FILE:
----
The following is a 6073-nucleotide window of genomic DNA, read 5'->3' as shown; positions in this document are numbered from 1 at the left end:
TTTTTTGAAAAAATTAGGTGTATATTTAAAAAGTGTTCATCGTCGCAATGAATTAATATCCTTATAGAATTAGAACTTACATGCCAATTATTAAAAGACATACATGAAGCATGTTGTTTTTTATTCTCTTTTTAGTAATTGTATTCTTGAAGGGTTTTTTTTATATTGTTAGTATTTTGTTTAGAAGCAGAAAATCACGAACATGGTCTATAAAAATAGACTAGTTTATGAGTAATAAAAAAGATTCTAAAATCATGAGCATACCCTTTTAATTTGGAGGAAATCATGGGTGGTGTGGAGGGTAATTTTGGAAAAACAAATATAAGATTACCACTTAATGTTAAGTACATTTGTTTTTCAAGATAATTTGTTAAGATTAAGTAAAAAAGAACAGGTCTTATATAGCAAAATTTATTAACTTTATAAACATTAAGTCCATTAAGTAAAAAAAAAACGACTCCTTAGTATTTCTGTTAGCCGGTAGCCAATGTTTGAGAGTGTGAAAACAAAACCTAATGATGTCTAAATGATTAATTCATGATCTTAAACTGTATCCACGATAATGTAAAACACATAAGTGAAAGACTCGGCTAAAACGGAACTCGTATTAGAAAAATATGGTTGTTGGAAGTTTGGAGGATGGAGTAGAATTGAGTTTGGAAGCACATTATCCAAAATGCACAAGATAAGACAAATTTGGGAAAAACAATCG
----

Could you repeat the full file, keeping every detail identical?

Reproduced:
The following is a 6073-nucleotide window of genomic DNA, read 5'->3' as shown; positions in this document are numbered from 1 at the left end:
TTTTTTGAAAAAATTAGGTGTATATTTAAAAAGTGTTCATCGTCGCAATGAATTAATATCCTTATAGAATTAGAACTTACATGCCAATTATTAAAAGACATACATGAAGCATGTTGTTTTTTATTCTCTTTTTAGTAATTGTATTCTTGAAGGGTTTTTTTTATATTGTTAGTATTTTGTTTAGAAGCAGAAAATCACGAACATGGTCTATAAAAATAGACTAGTTTATGAGTAATAAAAAAGATTCTAAAATCATGAGCATACCCTTTTAATTTGGAGGAAATCATGGGTGGTGTGGAGGGTAATTTTGGAAAAACAAATATAAGATTACCACTTAATGTTAAGTACATTTGTTTTTCAAGATAATTTGTTAAGATTAAGTAAAAAAGAACAGGTCTTATATAGCAAAATTTATTAACTTTATAAACATTAAGTCCATTAAGTAAAAAAAAAACGACTCCTTAGTATTTCTGTTAGCCGGTAGCCAATGTTTGAGAGTGTGAAAACAAAACCTAATGATGTCTAAATGATTAATTCATGATCTTAAACTGTATCCACGATAATGTAAAACACATAAGTGAAAGACTCGGCTAAAACGGAACTCGTATTAGAAAAATATGGTTGTTGGAAGTTTGGAGGATGGAGTAGAATTGAGTTTGGAAGCACATTATCCAAAATGCACAAGATAAGACAAATTTGGGAAAAACAATCG